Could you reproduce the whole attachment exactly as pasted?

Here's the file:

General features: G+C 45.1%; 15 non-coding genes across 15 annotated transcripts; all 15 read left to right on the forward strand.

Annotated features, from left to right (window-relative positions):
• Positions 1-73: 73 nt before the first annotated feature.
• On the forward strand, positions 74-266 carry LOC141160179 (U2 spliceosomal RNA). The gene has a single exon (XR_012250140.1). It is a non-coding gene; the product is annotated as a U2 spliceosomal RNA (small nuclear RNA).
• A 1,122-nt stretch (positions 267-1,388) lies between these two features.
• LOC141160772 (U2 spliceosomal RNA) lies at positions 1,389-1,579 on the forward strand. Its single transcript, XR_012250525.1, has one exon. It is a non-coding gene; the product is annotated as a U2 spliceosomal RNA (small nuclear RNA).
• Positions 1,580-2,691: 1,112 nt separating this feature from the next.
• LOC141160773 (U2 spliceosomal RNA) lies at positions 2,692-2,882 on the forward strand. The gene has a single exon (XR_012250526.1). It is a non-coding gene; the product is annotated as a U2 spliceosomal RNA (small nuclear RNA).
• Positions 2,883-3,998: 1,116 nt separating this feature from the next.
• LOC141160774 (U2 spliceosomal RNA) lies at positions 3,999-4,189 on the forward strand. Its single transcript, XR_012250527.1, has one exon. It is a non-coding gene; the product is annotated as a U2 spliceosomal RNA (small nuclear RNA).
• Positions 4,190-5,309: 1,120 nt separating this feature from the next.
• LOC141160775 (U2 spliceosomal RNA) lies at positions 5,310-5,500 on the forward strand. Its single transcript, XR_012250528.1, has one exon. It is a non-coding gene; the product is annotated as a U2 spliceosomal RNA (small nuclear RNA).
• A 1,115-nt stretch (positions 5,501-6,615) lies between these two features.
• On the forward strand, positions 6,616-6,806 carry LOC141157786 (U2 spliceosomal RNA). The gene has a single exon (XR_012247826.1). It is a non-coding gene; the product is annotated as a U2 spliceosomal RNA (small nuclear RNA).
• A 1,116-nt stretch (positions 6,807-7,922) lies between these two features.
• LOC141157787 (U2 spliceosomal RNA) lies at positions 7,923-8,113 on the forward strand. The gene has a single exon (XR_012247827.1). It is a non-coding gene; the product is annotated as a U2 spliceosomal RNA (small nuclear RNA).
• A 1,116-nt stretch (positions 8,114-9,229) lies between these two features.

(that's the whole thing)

General features: G+C 45.1%; 15 non-coding genes across 15 annotated transcripts; all 15 read left to right on the forward strand.

Annotated features, from left to right (window-relative positions):
• Positions 1-73: 73 nt before the first annotated feature.
• On the forward strand, positions 74-266 carry LOC141160179 (U2 spliceosomal RNA). The gene has a single exon (XR_012250140.1). It is a non-coding gene; the product is annotated as a U2 spliceosomal RNA (small nuclear RNA).
• A 1,122-nt stretch (positions 267-1,388) lies between these two features.
• LOC141160772 (U2 spliceosomal RNA) lies at positions 1,389-1,579 on the forward strand. Its single transcript, XR_012250525.1, has one exon. It is a non-coding gene; the product is annotated as a U2 spliceosomal RNA (small nuclear RNA).
• Positions 1,580-2,691: 1,112 nt separating this feature from the next.
• LOC141160773 (U2 spliceosomal RNA) lies at positions 2,692-2,882 on the forward strand. The gene has a single exon (XR_012250526.1). It is a non-coding gene; the product is annotated as a U2 spliceosomal RNA (small nuclear RNA).
• Positions 2,883-3,998: 1,116 nt separating this feature from the next.
• LOC141160774 (U2 spliceosomal RNA) lies at positions 3,999-4,189 on the forward strand. Its single transcript, XR_012250527.1, has one exon. It is a non-coding gene; the product is annotated as a U2 spliceosomal RNA (small nuclear RNA).
• Positions 4,190-5,309: 1,120 nt separating this feature from the next.
• LOC141160775 (U2 spliceosomal RNA) lies at positions 5,310-5,500 on the forward strand. Its single transcript, XR_012250528.1, has one exon. It is a non-coding gene; the product is annotated as a U2 spliceosomal RNA (small nuclear RNA).
• A 1,115-nt stretch (positions 5,501-6,615) lies between these two features.
• On the forward strand, positions 6,616-6,806 carry LOC141157786 (U2 spliceosomal RNA). The gene has a single exon (XR_012247826.1). It is a non-coding gene; the product is annotated as a U2 spliceosomal RNA (small nuclear RNA).
• A 1,116-nt stretch (positions 6,807-7,922) lies between these two features.
• LOC141157787 (U2 spliceosomal RNA) lies at positions 7,923-8,113 on the forward strand. The gene has a single exon (XR_012247827.1). It is a non-coding gene; the product is annotated as a U2 spliceosomal RNA (small nuclear RNA).
• A 1,116-nt stretch (positions 8,114-9,229) lies between these two features.